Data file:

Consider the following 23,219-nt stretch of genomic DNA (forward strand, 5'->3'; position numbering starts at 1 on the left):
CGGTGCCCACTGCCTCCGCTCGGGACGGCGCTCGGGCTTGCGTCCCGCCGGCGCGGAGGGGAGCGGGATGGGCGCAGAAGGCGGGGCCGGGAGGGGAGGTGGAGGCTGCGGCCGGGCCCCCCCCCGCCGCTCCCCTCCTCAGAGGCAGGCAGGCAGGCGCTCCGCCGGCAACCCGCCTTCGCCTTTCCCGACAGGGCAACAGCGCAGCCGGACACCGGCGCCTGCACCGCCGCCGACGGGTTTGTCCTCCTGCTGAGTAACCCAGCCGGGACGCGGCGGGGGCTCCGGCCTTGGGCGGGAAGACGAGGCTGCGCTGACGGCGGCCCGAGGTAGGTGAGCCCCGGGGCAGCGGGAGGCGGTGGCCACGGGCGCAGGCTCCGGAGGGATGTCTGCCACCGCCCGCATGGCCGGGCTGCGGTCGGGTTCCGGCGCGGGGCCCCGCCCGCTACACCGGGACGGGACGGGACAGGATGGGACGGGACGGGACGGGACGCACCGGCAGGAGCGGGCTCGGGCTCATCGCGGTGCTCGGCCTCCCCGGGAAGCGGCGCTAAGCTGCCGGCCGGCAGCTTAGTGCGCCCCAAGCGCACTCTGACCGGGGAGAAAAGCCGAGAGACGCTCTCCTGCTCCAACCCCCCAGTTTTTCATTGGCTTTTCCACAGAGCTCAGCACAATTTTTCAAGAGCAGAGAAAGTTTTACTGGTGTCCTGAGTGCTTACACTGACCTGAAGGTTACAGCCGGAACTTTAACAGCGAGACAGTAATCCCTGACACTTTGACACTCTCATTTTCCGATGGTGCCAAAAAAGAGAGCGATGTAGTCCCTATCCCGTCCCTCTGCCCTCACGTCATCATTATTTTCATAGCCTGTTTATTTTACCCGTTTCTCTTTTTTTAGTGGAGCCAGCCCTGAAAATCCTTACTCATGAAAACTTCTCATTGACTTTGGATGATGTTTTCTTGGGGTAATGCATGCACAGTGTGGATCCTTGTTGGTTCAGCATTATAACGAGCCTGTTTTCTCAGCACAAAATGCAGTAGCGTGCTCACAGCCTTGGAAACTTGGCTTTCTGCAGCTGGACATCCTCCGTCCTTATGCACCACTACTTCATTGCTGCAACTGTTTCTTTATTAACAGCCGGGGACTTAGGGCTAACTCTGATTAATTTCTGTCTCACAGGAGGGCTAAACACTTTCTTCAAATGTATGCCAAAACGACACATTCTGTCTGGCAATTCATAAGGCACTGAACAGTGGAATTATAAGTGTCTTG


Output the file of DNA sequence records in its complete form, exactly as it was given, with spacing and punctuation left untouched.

Consider the following 23,219-nt stretch of genomic DNA (forward strand, 5'->3'; position numbering starts at 1 on the left):
CGGTGCCCACTGCCTCCGCTCGGGACGGCGCTCGGGCTTGCGTCCCGCCGGCGCGGAGGGGAGCGGGATGGGCGCAGAAGGCGGGGCCGGGAGGGGAGGTGGAGGCTGCGGCCGGGCCCCCCCCCGCCGCTCCCCTCCTCAGAGGCAGGCAGGCAGGCGCTCCGCCGGCAACCCGCCTTCGCCTTTCCCGACAGGGCAACAGCGCAGCCGGACACCGGCGCCTGCACCGCCGCCGACGGGTTTGTCCTCCTGCTGAGTAACCCAGCCGGGACGCGGCGGGGGCTCCGGCCTTGGGCGGGAAGACGAGGCTGCGCTGACGGCGGCCCGAGGTAGGTGAGCCCCGGGGCAGCGGGAGGCGGTGGCCACGGGCGCAGGCTCCGGAGGGATGTCTGCCACCGCCCGCATGGCCGGGCTGCGGTCGGGTTCCGGCGCGGGGCCCCGCCCGCTACACCGGGACGGGACGGGACAGGATGGGACGGGACGGGACGGGACGCACCGGCAGGAGCGGGCTCGGGCTCATCGCGGTGCTCGGCCTCCCCGGGAAGCGGCGCTAAGCTGCCGGCCGGCAGCTTAGTGCGCCCCAAGCGCACTCTGACCGGGGAGAAAAGCCGAGAGACGCTCTCCTGCTCCAACCCCCCAGTTTTTCATTGGCTTTTCCACAGAGCTCAGCACAATTTTTCAAGAGCAGAGAAAGTTTTACTGGTGTCCTGAGTGCTTACACTGACCTGAAGGTTACAGCCGGAACTTTAACAGCGAGACAGTAATCCCTGACACTTTGACACTCTCATTTTCCGATGGTGCCAAAAAAGAGAGCGATGTAGTCCCTATCCCGTCCCTCTGCCCTCACGTCATCATTATTTTCATAGCCTGTTTATTTTACCCGTTTCTCTTTTTTTAGTGGAGCCAGCCCTGAAAATCCTTACTCATGAAAACTTCTCATTGACTTTGGATGATGTTTTCTTGGGGTAATGCATGCACAGTGTGGATCCTTGTTGGTTCAGCATTATAACGAGCCTGTTTTCTCAGCACAAAATGCAGTAGCGTGCTCACAGCCTTGGAAACTTGGCTTTCTGCAGCTGGACATCCTCCGTCCTTATGCACCACTACTTCATTGCTGCAACTGTTTCTTTATTAACAGCCGGGGACTTAGGGCTAACTCTGATTAATTTCTGTCTCACAGGAGGGCTAAACACTTTCTTCAAATGTATGCCAAAACGACACATTCTGTCTGGCAATTCATAAGGCACTGAACAGTGGAATTATAAGTGTCTTG